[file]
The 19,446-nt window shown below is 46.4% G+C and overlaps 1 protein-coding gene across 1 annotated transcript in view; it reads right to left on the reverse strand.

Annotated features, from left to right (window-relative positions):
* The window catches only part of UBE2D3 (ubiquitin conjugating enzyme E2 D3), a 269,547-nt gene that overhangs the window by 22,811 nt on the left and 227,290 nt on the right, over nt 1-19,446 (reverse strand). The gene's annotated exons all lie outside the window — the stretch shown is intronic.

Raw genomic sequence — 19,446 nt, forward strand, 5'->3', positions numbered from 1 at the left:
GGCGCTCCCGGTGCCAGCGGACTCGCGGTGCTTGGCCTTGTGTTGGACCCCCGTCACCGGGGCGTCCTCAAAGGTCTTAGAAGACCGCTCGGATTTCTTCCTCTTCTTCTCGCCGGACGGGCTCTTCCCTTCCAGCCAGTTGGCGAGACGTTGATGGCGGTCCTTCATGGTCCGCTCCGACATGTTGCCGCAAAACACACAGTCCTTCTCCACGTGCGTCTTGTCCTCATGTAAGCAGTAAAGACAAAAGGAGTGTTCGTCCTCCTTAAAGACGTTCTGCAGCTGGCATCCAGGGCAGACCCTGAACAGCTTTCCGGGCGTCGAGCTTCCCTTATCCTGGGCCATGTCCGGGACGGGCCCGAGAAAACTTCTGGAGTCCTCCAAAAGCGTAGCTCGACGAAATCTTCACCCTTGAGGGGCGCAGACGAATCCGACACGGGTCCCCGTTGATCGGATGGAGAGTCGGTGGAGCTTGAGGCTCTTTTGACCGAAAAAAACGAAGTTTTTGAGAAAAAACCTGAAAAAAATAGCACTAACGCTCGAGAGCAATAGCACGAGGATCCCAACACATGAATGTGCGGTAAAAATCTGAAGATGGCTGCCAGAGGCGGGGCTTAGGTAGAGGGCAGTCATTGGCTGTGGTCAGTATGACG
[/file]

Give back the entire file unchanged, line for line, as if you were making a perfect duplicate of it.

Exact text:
The 19,446-nt window shown below is 46.4% G+C and overlaps 1 protein-coding gene across 1 annotated transcript in view; it reads right to left on the reverse strand.

Annotated features, from left to right (window-relative positions):
* The window catches only part of UBE2D3 (ubiquitin conjugating enzyme E2 D3), a 269,547-nt gene that overhangs the window by 22,811 nt on the left and 227,290 nt on the right, over nt 1-19,446 (reverse strand). The gene's annotated exons all lie outside the window — the stretch shown is intronic.

Raw genomic sequence — 19,446 nt, forward strand, 5'->3', positions numbered from 1 at the left:
GGCGCTCCCGGTGCCAGCGGACTCGCGGTGCTTGGCCTTGTGTTGGACCCCCGTCACCGGGGCGTCCTCAAAGGTCTTAGAAGACCGCTCGGATTTCTTCCTCTTCTTCTCGCCGGACGGGCTCTTCCCTTCCAGCCAGTTGGCGAGACGTTGATGGCGGTCCTTCATGGTCCGCTCCGACATGTTGCCGCAAAACACACAGTCCTTCTCCACGTGCGTCTTGTCCTCATGTAAGCAGTAAAGACAAAAGGAGTGTTCGTCCTCCTTAAAGACGTTCTGCAGCTGGCATCCAGGGCAGACCCTGAACAGCTTTCCGGGCGTCGAGCTTCCCTTATCCTGGGCCATGTCCGGGACGGGCCCGAGAAAACTTCTGGAGTCCTCCAAAAGCGTAGCTCGACGAAATCTTCACCCTTGAGGGGCGCAGACGAATCCGACACGGGTCCCCGTTGATCGGATGGAGAGTCGGTGGAGCTTGAGGCTCTTTTGACCGAAAAAAACGAAGTTTTTGAGAAAAAACCTGAAAAAAATAGCACTAACGCTCGAGAGCAATAGCACGAGGATCCCAACACATGAATGTGCGGTAAAAATCTGAAGATGGCTGCCAGAGGCGGGGCTTAGGTAGAGGGCAGTCATTGGCTGTGGTCAGTATGACG